One small remark about rich error information, though. In the .NET framework, the
COMException object immediately gives you the error description in the
Message property, but not in the Compact Framework. Therefore, I created a static wrapper class - named
ComError - around the COM API
GetErrorInfo() function that retrieves this information for you when available. This code uses P/Invoke and manual marshaling to present the error object information to the application in a managed class.
Dial the Gate
When your Windows CE image is started properly on your hardware and when you can connect Visual Studio 2005 to this image, it is time to get the code started.
First, deploy both the COM EXE server as well as your proxy/stub DLL onto your device. Next, make sure the proxy/stub DLL is registered. You can run “RegSvrCE.exe /StarGatePS.dll” for this, or have Visual Studio do this for you automatically when deploying. The EXE server will not be registered automatically, so from the command shell in Windows CE, you need to register it yourself. Run “StarGate.exe /RegServer”. This will add the necessary entries in the registry. At this point, you can start your Windows CE C# user interface and test this part already. Open ControlRoomCE.csproj, build, deploy, and run.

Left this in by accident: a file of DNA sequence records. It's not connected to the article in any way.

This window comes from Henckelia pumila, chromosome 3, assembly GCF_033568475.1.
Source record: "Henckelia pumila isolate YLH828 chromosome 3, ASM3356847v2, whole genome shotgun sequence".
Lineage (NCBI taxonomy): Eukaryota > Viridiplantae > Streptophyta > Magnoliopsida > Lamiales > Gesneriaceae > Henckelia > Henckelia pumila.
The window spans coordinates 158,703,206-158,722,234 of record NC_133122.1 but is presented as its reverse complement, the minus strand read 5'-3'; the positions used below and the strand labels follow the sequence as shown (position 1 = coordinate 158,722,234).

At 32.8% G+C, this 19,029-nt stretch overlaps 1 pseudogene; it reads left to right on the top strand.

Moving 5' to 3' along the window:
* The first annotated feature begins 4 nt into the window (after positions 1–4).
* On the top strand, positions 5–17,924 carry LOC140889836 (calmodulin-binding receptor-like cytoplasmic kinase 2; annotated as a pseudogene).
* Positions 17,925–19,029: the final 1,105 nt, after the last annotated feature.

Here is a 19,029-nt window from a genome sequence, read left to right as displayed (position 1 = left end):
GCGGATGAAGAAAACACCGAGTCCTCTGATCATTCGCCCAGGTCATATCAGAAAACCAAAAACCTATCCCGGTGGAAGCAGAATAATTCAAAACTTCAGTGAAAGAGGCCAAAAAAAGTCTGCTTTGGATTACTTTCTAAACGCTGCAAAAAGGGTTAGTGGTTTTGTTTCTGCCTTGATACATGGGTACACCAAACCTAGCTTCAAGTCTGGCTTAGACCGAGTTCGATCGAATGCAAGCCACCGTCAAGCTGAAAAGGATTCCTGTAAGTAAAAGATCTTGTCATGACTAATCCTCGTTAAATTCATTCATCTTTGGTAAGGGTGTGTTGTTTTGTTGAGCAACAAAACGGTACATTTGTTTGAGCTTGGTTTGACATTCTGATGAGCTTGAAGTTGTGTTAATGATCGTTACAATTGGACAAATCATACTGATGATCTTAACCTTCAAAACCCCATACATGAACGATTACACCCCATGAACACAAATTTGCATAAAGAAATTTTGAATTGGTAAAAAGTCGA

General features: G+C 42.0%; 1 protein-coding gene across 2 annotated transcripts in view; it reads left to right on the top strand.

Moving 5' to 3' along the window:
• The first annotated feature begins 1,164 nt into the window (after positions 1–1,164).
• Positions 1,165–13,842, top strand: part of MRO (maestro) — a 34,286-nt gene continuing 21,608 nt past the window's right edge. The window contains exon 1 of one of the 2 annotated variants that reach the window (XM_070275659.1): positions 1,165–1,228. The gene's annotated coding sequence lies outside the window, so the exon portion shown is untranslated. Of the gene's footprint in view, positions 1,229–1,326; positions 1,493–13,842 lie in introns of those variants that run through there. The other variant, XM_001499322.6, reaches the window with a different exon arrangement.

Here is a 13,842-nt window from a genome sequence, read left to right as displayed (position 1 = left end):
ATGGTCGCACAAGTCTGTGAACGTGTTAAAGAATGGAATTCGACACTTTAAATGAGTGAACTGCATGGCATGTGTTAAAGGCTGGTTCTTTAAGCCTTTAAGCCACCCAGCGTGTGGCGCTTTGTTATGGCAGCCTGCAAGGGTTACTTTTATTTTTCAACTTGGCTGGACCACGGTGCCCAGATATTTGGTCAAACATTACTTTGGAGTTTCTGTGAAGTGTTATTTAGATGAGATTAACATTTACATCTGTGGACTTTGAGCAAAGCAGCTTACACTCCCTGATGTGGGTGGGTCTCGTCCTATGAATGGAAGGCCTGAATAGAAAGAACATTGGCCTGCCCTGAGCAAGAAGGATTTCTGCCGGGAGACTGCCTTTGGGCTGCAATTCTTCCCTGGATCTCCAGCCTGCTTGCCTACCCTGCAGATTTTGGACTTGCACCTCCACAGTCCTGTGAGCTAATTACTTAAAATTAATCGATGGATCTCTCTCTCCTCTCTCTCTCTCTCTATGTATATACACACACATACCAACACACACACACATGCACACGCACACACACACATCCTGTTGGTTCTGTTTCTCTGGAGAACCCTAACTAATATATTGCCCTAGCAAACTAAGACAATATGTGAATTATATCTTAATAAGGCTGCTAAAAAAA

If you press the “Enter Control room” button, the Gate object is created and you can call the “Dial gate” method on it. If you do this more than seven times, the server will fire an event mentioning the gate is opened. If you “Dial gate” more than eight times, an error message will be returned.
As soon as our COM EXE server is registered, we can fire up DCOMCnfg.exe on the Windows CE device. This is the place to setup authentication, access, and launch permission. Just for this test, we disable some security checks that makes life a bit easier for now.
Although we have disabled most of the default security checks, we still need to do one more thing. Prior to making the DCOM call from the Windows XP/2000 client to the Windows CE server, DCOM will try to authenticate the client on the CE device. It uses NTLM for that. There are two possibilities: